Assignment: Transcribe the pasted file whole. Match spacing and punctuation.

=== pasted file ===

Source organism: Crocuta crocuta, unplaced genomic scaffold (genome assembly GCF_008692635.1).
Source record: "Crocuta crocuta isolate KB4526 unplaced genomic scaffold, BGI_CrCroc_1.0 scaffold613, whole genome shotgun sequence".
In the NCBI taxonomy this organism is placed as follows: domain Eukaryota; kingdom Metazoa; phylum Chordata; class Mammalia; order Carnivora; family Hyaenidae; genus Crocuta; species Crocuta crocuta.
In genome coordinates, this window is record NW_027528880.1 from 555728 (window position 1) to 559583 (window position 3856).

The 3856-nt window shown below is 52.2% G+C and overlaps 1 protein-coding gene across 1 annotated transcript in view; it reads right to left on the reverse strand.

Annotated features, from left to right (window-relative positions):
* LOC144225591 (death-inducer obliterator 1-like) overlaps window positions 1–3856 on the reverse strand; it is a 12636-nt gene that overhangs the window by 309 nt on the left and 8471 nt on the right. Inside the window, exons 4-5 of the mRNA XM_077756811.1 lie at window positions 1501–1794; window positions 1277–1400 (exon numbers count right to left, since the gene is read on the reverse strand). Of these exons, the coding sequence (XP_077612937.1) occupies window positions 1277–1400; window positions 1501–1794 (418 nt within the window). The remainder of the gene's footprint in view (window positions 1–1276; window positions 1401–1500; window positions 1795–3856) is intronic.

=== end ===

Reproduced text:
Source organism: Crocuta crocuta, unplaced genomic scaffold (genome assembly GCF_008692635.1).
Source record: "Crocuta crocuta isolate KB4526 unplaced genomic scaffold, BGI_CrCroc_1.0 scaffold613, whole genome shotgun sequence".
In the NCBI taxonomy this organism is placed as follows: domain Eukaryota; kingdom Metazoa; phylum Chordata; class Mammalia; order Carnivora; family Hyaenidae; genus Crocuta; species Crocuta crocuta.
In genome coordinates, this window is record NW_027528880.1 from 555728 (window position 1) to 559583 (window position 3856).

The 3856-nt window shown below is 52.2% G+C and overlaps 1 protein-coding gene across 1 annotated transcript in view; it reads right to left on the reverse strand.

Annotated features, from left to right (window-relative positions):
* LOC144225591 (death-inducer obliterator 1-like) overlaps window positions 1–3856 on the reverse strand; it is a 12636-nt gene that overhangs the window by 309 nt on the left and 8471 nt on the right. Inside the window, exons 4-5 of the mRNA XM_077756811.1 lie at window positions 1501–1794; window positions 1277–1400 (exon numbers count right to left, since the gene is read on the reverse strand). Of these exons, the coding sequence (XP_077612937.1) occupies window positions 1277–1400; window positions 1501–1794 (418 nt within the window). The remainder of the gene's footprint in view (window positions 1–1276; window positions 1401–1500; window positions 1795–3856) is intronic.